The analysis of official private sector pensions statistics, published on the eve of the Congress debate on pensions, has revealed that the proportion of the working population in the private sector who were members of defined contribution benefit scheme fell by 5.1%, from 18.6% to 13.5% between 2005 and 2008.

As a result, according to data from the Trades Union Congress (TUC), – which is holding its annual congress in Liverpool this week-, the proportion of the UK’s private sector workforce without any employer-funded pension scheme has been rising steadily every year from 54.6 per cent in 2000 to 62.6 per cent in 2008.

The defined contribution (DC) schemes are not growing fast enough to cover the gap left by the continuing closure of defined benefit (DB) schemes. As a result, two-thirds of the private sector workforce is being left without a pension.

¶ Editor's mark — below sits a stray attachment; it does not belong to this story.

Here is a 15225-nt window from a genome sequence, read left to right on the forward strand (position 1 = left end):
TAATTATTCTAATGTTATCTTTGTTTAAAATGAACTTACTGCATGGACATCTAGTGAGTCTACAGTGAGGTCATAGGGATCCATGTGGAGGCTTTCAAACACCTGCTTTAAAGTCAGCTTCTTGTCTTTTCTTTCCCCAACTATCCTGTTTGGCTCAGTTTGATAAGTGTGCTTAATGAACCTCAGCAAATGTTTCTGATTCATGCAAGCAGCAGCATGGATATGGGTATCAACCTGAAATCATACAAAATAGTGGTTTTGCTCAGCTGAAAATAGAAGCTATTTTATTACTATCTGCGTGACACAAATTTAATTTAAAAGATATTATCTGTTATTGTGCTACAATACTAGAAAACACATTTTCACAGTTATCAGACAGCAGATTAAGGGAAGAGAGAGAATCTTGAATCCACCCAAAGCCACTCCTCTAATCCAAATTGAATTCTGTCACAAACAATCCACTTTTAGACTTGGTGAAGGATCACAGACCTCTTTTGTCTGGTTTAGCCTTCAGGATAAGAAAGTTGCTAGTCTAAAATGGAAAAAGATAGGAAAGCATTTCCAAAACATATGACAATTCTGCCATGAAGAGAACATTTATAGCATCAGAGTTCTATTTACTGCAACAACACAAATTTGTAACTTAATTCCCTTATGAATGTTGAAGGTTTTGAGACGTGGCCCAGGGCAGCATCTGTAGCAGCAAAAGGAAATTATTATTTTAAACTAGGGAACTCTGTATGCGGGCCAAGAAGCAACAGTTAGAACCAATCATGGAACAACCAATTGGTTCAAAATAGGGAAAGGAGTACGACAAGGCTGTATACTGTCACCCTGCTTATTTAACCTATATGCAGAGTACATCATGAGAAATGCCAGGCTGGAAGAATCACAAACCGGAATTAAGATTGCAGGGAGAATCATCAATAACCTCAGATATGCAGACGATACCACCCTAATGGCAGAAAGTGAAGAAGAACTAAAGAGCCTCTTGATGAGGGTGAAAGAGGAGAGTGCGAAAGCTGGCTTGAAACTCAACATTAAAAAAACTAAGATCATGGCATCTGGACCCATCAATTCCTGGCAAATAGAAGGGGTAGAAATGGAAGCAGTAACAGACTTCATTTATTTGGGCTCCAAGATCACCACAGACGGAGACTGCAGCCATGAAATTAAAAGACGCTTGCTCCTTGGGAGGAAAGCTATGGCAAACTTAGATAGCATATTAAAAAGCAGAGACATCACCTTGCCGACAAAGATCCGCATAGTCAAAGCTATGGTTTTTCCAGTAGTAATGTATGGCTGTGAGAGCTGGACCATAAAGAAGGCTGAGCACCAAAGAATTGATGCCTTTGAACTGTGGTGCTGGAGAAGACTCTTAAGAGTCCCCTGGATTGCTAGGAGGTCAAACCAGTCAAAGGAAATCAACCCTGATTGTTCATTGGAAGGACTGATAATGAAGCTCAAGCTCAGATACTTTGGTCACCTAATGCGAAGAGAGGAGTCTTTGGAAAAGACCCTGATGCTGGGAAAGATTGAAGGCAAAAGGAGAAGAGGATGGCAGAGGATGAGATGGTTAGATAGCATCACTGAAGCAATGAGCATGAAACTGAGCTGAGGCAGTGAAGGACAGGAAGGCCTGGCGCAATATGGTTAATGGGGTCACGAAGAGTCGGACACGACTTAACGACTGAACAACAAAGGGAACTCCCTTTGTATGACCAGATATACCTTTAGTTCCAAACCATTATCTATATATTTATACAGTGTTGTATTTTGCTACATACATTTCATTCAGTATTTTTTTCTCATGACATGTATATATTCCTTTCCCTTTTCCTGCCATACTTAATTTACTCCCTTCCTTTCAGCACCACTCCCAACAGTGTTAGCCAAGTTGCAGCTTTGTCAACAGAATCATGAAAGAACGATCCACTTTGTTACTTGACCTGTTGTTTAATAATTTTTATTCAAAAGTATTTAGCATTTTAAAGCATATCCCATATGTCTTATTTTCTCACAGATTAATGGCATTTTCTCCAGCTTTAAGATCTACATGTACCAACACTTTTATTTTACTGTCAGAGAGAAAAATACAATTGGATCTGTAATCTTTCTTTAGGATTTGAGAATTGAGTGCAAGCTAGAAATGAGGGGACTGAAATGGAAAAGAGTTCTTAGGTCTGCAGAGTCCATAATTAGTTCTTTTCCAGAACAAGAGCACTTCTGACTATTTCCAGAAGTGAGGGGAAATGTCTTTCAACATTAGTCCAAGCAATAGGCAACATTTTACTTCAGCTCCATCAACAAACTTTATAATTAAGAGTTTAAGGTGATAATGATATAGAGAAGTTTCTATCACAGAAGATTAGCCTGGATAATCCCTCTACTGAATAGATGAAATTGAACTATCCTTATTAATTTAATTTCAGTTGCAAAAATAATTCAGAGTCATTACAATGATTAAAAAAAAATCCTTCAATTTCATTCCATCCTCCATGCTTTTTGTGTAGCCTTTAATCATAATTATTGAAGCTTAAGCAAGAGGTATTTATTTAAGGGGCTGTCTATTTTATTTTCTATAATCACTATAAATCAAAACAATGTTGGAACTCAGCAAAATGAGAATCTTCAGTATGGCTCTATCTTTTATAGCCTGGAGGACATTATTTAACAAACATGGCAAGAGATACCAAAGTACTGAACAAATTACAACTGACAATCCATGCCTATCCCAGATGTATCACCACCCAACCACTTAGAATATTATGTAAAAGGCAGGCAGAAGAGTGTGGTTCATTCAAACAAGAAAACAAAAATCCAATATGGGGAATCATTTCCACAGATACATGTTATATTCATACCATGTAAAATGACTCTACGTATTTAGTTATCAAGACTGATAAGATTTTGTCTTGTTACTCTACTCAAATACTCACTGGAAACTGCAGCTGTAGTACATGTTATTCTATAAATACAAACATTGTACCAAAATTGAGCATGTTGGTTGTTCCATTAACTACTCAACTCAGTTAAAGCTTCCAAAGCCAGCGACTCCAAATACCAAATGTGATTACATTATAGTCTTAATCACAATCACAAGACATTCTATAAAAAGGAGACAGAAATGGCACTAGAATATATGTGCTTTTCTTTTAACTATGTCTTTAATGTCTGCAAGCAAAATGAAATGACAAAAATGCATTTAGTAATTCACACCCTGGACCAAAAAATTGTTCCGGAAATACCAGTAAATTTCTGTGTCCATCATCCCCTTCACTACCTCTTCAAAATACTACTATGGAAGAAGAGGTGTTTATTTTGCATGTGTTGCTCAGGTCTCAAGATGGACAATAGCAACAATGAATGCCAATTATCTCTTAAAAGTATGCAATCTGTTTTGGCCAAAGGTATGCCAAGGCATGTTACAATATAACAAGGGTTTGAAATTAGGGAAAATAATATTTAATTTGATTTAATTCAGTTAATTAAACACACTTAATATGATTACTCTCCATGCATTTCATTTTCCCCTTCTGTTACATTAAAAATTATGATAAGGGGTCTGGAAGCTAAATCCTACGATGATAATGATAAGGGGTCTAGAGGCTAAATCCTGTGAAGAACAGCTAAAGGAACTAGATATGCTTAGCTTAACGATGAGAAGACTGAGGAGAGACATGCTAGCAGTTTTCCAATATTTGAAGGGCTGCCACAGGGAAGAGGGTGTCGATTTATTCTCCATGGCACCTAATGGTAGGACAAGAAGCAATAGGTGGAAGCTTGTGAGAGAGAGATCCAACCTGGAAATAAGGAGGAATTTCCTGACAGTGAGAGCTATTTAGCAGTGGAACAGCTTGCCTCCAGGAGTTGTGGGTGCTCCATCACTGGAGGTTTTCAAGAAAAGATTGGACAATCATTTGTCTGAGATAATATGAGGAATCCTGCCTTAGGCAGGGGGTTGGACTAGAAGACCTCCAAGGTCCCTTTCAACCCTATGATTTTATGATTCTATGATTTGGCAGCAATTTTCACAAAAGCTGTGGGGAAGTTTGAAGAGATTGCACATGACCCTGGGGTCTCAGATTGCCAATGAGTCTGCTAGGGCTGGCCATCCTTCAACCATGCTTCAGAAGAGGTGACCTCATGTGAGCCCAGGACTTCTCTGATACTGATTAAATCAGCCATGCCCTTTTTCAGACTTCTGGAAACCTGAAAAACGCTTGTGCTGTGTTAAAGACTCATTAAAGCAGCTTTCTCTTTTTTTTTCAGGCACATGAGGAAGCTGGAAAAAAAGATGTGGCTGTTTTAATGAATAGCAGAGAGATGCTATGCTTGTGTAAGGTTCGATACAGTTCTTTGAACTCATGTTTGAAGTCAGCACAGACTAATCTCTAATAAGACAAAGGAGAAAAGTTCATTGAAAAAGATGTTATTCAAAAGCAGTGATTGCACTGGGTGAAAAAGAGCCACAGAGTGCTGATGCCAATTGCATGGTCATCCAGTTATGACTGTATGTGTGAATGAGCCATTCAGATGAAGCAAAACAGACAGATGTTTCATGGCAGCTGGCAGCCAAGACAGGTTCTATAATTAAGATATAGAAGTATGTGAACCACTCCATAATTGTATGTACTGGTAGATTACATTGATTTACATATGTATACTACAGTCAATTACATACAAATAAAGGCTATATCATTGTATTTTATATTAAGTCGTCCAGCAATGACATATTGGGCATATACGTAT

This survey also reveals that less than half of DC schemes have employer contributions greater than 8%, which means there are still more people in private sector pensions building up a decent pension through a DB scheme than through a DC scheme.

Nevertheless the TUC highlighted that according to most experts, a decent pension that begins to be comparable to that offered by DB schemes requires the combined employer and employee contributions of 15% of salary.

General Secretary TUC Brendan Barber declared: “Many seem to think that the hole left by the closure of private sector salary-related pension schemes is being plugged to some extent by new money-purchase DC schemes, albeit of lower quality. But these figures show that this is not true.”



From 2012, every employer will have to auto-enrol staff in a pension and make a contribution.
But the general secretary warned: “People should not think that the 2012 contribution levels will build up the kind of pension that most expect,”